There's an informal program called "Shabbos for a Novice" ( that started in South Florida and has taken root in a few other locations. Jewish professionals, both married and single, get together once a month for a Shabbat dinner, learning and socializing. Participants come from all branches of Judaism. This is a great way to meet, socialize and network -- and has an added advantage of having marrieds and singles make much-needed connections. The idea is flexible enough that it could be tailor-made to your own community and broken up into two appropriate age groups.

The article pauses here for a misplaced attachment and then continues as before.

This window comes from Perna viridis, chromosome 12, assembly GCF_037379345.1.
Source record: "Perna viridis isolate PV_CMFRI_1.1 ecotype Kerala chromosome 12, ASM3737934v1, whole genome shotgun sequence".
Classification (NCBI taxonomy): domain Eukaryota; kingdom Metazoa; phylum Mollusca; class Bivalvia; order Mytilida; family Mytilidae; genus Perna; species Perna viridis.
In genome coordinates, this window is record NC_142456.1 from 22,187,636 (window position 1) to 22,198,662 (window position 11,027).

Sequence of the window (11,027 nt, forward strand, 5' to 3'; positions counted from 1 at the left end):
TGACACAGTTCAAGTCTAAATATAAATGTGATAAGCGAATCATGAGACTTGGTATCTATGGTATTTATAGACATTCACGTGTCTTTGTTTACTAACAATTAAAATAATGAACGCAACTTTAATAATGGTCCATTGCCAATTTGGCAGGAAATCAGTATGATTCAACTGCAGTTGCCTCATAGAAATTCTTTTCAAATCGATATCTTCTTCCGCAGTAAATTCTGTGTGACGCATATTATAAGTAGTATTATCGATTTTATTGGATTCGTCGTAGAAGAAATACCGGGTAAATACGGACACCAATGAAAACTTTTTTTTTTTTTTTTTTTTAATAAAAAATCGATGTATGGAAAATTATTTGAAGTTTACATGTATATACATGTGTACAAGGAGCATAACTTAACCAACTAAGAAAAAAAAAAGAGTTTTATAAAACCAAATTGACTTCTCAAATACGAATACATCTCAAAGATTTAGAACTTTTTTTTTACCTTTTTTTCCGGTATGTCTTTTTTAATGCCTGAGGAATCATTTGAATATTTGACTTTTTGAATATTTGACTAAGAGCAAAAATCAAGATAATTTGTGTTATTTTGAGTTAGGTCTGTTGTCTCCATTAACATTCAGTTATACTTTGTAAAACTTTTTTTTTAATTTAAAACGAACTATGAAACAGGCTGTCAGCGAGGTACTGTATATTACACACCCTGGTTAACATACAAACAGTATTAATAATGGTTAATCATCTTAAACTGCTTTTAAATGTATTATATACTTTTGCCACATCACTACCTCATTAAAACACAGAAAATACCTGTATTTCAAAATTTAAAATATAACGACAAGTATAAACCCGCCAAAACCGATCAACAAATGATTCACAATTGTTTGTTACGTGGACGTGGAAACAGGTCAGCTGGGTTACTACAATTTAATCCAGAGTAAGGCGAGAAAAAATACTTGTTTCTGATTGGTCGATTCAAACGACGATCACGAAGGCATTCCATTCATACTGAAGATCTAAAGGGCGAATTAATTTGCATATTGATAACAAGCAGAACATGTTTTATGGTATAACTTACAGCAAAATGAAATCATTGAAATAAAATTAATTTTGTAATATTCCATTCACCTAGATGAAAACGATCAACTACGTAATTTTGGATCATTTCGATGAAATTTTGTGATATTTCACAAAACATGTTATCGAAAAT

We've already passed your letter on to an international Jewish women's organization, as part of our effort to educate the community about the ineffectiveness of current services for Jewish singles and to work on solutions. We'll be passing it along to others as well. Thanks for taking the time to write, and we hope our suggestions are helpful to you.

    As you can imagine, we'd like to see you find "Mr. Right," and that together you will share a lifetime of bliss -- not in church, but in synagogue together.

    Rosie & Sherry

December 23, 2002

Submit Your Dating Advice Question (Click here)

Give Tzedakah! Help create inspiring
articles, videos and blogs featuring timeless Jewish wisdom.
The opinions expressed in the comment section are the personal views of the commenters. Comments are moderated, so please keep it civil.

Visitor Comments: 20

(20) aKohen, August 21, 2015 3:11 PM